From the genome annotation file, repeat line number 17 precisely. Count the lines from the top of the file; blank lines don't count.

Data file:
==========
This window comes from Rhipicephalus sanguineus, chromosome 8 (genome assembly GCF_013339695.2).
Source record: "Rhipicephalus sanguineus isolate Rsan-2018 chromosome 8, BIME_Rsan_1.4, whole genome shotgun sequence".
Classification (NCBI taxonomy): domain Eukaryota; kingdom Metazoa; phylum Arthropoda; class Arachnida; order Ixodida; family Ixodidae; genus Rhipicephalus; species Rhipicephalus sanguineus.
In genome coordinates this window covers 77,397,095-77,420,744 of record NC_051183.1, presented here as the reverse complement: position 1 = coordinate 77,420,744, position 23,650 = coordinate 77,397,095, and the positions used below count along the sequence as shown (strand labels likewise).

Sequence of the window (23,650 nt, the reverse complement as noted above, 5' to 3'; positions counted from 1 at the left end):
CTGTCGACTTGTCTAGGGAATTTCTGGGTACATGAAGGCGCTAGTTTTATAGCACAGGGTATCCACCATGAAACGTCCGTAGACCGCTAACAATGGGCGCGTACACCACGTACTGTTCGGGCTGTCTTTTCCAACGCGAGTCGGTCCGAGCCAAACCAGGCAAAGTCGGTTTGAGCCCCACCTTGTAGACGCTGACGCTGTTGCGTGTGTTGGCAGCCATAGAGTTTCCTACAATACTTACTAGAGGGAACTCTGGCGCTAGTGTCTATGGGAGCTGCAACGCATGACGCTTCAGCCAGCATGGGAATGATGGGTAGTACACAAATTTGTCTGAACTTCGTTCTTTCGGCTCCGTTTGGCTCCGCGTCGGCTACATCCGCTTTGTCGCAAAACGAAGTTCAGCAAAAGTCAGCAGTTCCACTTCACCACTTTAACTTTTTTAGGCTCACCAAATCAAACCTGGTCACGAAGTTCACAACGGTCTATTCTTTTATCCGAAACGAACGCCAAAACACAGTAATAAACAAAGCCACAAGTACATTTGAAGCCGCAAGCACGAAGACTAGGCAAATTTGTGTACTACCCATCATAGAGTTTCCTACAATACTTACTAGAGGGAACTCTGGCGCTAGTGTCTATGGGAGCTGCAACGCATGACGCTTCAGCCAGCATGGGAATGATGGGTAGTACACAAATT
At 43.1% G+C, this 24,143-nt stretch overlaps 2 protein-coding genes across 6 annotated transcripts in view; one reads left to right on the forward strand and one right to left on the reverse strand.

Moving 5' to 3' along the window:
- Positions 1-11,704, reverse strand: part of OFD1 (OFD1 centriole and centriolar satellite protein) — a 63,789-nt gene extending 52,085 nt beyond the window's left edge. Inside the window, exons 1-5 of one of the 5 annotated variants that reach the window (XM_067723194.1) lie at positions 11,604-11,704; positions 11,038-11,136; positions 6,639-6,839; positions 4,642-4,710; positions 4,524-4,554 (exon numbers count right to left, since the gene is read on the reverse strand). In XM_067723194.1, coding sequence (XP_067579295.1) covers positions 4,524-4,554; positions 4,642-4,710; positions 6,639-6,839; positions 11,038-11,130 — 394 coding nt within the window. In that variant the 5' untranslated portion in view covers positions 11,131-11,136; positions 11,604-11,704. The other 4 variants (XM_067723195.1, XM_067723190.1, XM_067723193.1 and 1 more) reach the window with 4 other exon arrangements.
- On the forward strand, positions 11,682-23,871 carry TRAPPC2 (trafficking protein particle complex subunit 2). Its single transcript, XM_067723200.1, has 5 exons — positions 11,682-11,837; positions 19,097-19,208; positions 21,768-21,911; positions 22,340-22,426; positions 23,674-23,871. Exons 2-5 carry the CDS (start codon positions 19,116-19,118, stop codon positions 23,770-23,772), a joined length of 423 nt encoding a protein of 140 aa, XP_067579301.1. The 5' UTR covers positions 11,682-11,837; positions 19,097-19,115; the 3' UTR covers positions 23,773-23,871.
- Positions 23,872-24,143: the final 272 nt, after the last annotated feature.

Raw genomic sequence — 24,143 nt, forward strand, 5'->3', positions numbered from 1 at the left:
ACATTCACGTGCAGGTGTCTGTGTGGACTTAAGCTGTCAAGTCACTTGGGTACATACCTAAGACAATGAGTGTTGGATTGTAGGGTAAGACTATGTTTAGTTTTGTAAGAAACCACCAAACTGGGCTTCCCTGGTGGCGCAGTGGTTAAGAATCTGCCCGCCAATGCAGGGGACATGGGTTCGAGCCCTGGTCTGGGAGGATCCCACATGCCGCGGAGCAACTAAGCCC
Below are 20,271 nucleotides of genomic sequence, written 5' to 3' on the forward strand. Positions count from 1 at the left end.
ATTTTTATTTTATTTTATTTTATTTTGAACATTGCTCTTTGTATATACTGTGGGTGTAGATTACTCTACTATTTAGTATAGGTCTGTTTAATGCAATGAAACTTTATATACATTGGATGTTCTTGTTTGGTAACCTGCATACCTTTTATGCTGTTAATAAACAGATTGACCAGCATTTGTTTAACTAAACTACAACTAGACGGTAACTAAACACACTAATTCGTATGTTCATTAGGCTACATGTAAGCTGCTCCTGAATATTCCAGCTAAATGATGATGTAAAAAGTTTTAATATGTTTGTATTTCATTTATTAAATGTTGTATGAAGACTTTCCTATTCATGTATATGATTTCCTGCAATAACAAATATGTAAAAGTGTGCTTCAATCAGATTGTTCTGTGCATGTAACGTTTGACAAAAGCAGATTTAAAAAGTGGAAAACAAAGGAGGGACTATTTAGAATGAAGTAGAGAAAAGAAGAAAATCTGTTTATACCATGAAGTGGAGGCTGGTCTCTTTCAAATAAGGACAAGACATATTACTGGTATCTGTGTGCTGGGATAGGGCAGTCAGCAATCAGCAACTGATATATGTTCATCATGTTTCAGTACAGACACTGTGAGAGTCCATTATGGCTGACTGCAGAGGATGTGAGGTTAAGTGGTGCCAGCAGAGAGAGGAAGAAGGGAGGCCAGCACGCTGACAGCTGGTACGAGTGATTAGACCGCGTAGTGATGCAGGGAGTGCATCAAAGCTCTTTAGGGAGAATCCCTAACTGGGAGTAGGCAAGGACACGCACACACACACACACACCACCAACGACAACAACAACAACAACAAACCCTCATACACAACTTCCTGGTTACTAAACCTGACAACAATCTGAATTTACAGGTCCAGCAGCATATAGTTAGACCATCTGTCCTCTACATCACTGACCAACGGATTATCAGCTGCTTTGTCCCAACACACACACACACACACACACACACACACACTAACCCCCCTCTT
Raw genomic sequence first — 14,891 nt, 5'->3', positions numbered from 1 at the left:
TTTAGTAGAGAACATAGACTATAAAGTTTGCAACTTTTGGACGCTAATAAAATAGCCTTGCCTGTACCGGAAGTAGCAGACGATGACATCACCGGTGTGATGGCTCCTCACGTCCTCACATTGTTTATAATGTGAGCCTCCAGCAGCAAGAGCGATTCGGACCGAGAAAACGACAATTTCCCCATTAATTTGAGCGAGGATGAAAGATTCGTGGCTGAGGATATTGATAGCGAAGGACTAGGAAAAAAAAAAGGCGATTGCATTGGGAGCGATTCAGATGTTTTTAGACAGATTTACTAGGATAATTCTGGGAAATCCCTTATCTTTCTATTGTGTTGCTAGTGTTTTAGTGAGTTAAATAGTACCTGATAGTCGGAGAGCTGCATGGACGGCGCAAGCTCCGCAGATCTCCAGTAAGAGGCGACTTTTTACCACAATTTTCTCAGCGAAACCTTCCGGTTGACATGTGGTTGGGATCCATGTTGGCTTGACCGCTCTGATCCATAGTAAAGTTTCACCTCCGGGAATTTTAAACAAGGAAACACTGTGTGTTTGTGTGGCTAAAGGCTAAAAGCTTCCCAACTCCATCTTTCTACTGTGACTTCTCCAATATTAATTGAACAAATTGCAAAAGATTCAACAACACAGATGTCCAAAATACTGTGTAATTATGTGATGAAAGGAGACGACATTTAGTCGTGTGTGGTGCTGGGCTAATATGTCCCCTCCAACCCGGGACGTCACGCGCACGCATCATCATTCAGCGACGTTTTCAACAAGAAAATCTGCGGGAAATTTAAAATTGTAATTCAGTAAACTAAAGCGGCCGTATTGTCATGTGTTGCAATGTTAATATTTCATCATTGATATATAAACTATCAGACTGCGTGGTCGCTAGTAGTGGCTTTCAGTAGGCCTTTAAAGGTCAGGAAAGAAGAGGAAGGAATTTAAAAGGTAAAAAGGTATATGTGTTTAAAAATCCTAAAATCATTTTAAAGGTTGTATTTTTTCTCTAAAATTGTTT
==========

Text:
TTTAGTAGAGAACATAGACTATAAAGTTTGCAACTTTTGGACGCTAATAAAATAGCCTTGCCTGTACCGGAAGTAGCAGACGATGACATCACCGGTGTGATGGCTCCTCACGTCCTCACATTGTTTATAATGTGAGCCTCCAGCAGCAAGAGCGATTCGGACCGAGAAAACGACAATTTCCCCATTAATTTGAGCGAGGATGAAAGATTCGTGGCTGAGGATATTGATAGCGAAGGACTAGGAAAAAAAAAAGGCGATTGCATTGGGAGCGATTCAGATGTTTTTAGACAGATTTACTAGGATAATTCTGGGAAATCCCTTATCTTTCTATTGTGTTGCTAGTGTTTTAGTGAGTTAAATAGTACCTGATAGTCGGAGAGCTGCATGGACGGCGCAAGCTCCGCAGATCTCCAGTAAGAGGCGACTTTTTACCACAATTTTCTCAGCGAAACCTTCCGGTTGACATGTGGTTGGGATCCATGTTGGCTTGACCGCTCTGATCCATAGTAAAGTTTCACCTCCGGGAATTTTAAACAAGGAAACACTGTGTGTTTGTGTGGCTAAAGGCTAAAAGCTTCCCAACTCCATCTTTCTACTGTGACTTCTCCAATATTAATTGAACAAATTGCAAAAGATTCAACAACACAGATGTCCAAAATACTGTGTAATTATGTGATGAAAGGAGACGACATTTAGTCGTGTGTGGTGCTGGGCTAATATGTCCCCTCCAACCCGGGACGTCACGCGCACGCATCATCATTCAGCGACGTTTTCAACAAGAAAATCTGCGGGAAATTTAAAATTGTAATTCAGTAAACTAAAGCGGCCGTATTGTCATGTGTTGCAATGTTAATATTTCATCATTGATATATAAACTATCAGACTGCGTGGTCGCTAGTAGTGGCTTTCAGTAGGCCTTTAAAGGTCAGGAAAGAAGAGGAAGGAATTTAAAAGGTAAAAAGGTATATGTGTTTAAAAATCCTAAAATCATTTTAAAGGTTGTATTTTTTCTCTAAAATTGTTT